(From vol. iv. 2nd edit., 1825.)
[The alcoholic solution of the almost crystalline substance resembling a solified aetheral oil, derived from the camphor-tree, Laurus camphora, L.]
I give here the symptoms hitherto observed from camphor, not as a complete list of all the effects to be expected from it, but only as a commencement thereof, so that at some future period the remainder of its effect may be added to this list.
From the earliest times this medicine has been blindly used and improperly employed in large and massive doses, so that its true action has never been ascertained, nor could it be acertained, as it has almost always been given only with several other drugs, either mixed up with, or administered at the same time with it, and moreover, and this is the worst, it has only been employed amid the tumult of the symptoms or diseases. For the pure effects of it, observed by ALEXANDER, (WILL, ALEXANDER, Medical Essays and Observations, 1755.), are very meagre and confined to mere general expressions.
The action of this substance is very puzzling and difficult to determine, even in healthy organisms, because, its primary action more often rapidlyalternates and becomes mixed up with the reactions of the life (secondary action) than is the case with any other medicine, so that it is frequently hard to distinguish what is to be ascribed to the reaction of the body, and what to the alternating action of the camphor in its primary action.
But, at all events, commencement of a pure proving of it must be made, and as such I offer the following symptoms.
In its curative action camphor is just as puzzling and wonderful, for it removes the violent effects of very many, extremely different, vegetable medicines (and even those of the animal drug cantharides and of many mineral and metallic drugs), and hence it must have a sort of general pathological action, which, however, we are unable to indicate by any general expression; nor can we even attempt to do so far fear of straying into the domain of shadows, where knowledge and observation cease, we, in short, abandoned by the guiding of plain experience, grope about in the dark, and with every desire to penetrate into the inner essence of things, about which little minds so presumtuously dogmatize, we gain nothing by such hyperphysical speculations but noxious error and self-deception.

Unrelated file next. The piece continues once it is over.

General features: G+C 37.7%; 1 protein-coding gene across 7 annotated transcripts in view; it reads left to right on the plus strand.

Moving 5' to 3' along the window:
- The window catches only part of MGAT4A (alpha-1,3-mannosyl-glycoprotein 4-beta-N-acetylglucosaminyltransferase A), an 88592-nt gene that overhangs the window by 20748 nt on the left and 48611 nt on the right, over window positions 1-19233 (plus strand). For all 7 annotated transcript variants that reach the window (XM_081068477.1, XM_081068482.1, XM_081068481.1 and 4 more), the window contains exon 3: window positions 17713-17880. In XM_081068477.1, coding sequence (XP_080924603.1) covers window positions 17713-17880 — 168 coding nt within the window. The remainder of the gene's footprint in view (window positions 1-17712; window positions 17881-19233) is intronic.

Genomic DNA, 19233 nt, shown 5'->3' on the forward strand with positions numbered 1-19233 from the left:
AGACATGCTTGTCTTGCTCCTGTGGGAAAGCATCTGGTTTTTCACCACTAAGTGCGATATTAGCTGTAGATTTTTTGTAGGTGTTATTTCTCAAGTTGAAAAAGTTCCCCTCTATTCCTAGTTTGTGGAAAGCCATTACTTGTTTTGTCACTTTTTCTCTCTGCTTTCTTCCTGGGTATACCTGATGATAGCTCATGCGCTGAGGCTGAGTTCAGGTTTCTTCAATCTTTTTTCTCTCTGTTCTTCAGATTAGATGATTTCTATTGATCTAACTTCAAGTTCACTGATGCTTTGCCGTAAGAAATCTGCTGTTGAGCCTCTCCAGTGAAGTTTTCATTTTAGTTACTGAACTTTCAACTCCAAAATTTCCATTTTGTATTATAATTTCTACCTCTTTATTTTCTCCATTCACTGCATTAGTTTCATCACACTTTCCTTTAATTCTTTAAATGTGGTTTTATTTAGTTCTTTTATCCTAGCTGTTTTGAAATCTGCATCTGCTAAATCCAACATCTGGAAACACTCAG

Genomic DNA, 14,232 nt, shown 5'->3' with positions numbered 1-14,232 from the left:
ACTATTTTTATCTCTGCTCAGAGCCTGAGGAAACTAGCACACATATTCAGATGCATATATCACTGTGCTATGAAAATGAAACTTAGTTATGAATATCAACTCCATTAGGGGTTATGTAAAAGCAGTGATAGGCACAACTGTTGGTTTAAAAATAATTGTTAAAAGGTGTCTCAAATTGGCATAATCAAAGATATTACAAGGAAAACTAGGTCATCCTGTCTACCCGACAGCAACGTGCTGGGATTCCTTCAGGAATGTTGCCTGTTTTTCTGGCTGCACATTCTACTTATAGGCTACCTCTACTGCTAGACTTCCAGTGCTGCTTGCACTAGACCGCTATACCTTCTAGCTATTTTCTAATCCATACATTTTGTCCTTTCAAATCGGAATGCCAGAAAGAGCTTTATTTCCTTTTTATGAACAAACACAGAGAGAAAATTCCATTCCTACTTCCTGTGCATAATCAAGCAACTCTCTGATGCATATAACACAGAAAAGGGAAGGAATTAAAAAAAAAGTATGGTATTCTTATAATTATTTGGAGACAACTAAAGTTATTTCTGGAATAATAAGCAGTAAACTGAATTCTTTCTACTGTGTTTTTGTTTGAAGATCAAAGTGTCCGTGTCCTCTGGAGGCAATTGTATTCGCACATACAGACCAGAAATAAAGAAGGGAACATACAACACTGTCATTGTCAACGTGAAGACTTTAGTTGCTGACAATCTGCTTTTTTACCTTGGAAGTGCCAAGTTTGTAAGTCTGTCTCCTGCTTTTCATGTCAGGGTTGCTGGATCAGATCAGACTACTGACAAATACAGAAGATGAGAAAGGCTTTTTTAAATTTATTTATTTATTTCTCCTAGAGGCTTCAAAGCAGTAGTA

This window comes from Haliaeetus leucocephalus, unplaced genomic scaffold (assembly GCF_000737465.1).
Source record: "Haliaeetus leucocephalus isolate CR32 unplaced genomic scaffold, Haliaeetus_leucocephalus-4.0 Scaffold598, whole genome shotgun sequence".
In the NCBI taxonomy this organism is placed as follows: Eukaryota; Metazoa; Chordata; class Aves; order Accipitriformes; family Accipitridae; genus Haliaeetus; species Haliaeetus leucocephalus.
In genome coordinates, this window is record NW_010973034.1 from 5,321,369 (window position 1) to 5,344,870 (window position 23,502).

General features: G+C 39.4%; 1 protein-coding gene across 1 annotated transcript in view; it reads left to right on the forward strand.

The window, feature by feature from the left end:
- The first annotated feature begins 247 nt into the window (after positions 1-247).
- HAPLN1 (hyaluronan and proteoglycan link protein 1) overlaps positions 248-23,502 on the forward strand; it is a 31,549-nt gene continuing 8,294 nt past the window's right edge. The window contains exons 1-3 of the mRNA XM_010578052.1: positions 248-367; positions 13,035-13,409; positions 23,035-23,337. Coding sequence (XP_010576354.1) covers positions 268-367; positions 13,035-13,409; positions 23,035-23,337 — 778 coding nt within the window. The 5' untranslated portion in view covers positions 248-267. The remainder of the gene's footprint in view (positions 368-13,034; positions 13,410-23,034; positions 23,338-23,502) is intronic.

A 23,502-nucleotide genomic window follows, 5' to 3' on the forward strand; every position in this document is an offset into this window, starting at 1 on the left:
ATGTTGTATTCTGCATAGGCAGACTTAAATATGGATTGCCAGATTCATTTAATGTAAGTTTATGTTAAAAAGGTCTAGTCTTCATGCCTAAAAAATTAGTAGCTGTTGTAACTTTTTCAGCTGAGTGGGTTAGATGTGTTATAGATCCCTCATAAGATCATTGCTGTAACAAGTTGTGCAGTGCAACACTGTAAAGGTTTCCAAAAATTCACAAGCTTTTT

Camphor, as I can testify from experience, removes the too violent action of very many drugs, whether unsuitably employed or given in too large doses, but generally only in the primary action, as a kind of contrarium, as a palliative. For this purpose it must be given very frequently, but in very small doses – when requisite every five to fifteen, or when there is great urgency every two or three minutes, about one drop of the saturated alcoholic solution (one eighth of a grain) shaken up in half an ounce of water until dissolved, or by means of olfaction of a saturated alcoholic solution of camphor every three, four, six, ten, fifteen minutes.
One grain of camphor (dissolved in 8 drops of alcohol) combines with 400 grains of tepid water, and when shaken becomes completely dissolved, contrary to the assertion in almost all works on materia medica that is quite insoluble in water.
I have not found camphor suitable as an antidote to the violent effects of ignatia. (In the preface to Ignatia, camphor is said to be the antidote to some of its effects.)
The rapid exhaustion of its action and the quick change of its symptoms render it incapable of curing most chronic diseases.
That cutaneous inflammation, which spreads in a radiating manner, is bright red, the redness disappearing for an instant when pressed with the finger, commonly called erysipelas (rose), when it arises from internal causes is always only a single symptom of the disease. Now, as camphor when applied externally excites a kind od erysipelas, so, in acute diseases accompanied by erysipelas, it is useful as an external application, if the other symptoms of the internal malady are present among the symptoms of camphor.